A team of researchers from the University of Western Australia and the University of Bristol have found that when it comes to working together, male dolphins coordinate their behaviour just like us.
The study, published in the Proceedings of the Royal Society B, provides insight into the importance of physical and vocal coordination in alliance-forming animals.
The study used long-term acoustic data collected from the population of dolphins in Western Australia, to show that allied male dolphins also matched the tempo of their partner's calls when working together, and would sometimes even produce their calls in sync.
In humans, synchronised actions can lead to increased feelings of bonding, foster cooperation and diminish the perceived threat of rivals.
Lead author Bronte Moore found the same with male bottlenose dolphins as they could form alliances that lasted for decades by synchronising their physical behaviour.
"To advertise their alliance relationships and maintain their social bonds, they rely on synchronous movements but we wanted to know whether they would also synchronise their vocal behaviour," she said.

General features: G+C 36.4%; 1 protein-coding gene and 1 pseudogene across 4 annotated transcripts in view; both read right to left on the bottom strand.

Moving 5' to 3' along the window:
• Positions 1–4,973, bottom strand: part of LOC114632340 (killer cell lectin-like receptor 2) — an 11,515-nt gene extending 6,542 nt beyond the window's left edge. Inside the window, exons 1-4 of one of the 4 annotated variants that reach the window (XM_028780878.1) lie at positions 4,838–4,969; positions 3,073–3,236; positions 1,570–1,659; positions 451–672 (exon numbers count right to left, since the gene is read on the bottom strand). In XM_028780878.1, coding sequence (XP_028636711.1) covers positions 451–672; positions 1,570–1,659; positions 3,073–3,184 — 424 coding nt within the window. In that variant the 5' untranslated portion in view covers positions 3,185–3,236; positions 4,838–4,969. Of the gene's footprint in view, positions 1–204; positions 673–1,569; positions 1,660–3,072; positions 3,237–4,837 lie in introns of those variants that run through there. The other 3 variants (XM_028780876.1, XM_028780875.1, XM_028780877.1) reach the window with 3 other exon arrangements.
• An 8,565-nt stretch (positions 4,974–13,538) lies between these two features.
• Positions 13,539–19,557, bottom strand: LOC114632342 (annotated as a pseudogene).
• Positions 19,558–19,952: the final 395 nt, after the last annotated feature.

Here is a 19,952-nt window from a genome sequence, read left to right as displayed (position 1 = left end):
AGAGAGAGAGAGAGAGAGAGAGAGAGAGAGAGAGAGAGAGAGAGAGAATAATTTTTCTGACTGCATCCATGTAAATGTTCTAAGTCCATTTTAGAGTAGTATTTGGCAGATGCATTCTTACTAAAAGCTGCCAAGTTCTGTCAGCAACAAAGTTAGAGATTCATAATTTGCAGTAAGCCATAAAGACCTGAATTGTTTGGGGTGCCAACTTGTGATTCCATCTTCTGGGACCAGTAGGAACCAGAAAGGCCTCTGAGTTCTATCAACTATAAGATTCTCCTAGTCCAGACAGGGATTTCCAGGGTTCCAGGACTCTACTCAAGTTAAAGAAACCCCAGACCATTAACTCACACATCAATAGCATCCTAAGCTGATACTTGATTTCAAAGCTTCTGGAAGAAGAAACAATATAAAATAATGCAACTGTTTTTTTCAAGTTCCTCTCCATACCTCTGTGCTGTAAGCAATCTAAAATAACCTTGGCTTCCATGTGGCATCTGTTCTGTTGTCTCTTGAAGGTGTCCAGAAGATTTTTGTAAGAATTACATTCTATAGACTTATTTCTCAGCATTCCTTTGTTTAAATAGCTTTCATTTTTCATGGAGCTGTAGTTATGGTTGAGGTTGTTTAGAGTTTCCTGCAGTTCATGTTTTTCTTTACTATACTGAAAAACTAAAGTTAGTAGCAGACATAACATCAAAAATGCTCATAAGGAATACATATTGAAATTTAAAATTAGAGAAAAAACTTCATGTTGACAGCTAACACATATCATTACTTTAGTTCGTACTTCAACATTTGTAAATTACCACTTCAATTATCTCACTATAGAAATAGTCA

"The study showed that male bottlenose dolphins not only synchronise their movements, but also coordinate their vocal behaviour when cooperating together in alliances.
"This behaviour may help reduce tension between the males in a situation that requires them to cooperate successfully."
This is exciting news for the Peel region as the Peel-Harvey estuary is home to more than 80 resident dolphins.
There are another 30 who live in the Dawesville Cut and hundreds more along our coast who also occasionally visit our inland waterways.
Next time you are around the Peel-Harvey estuary look out for this synchronous behaviour from the local dolphins and send a photo to email@example.com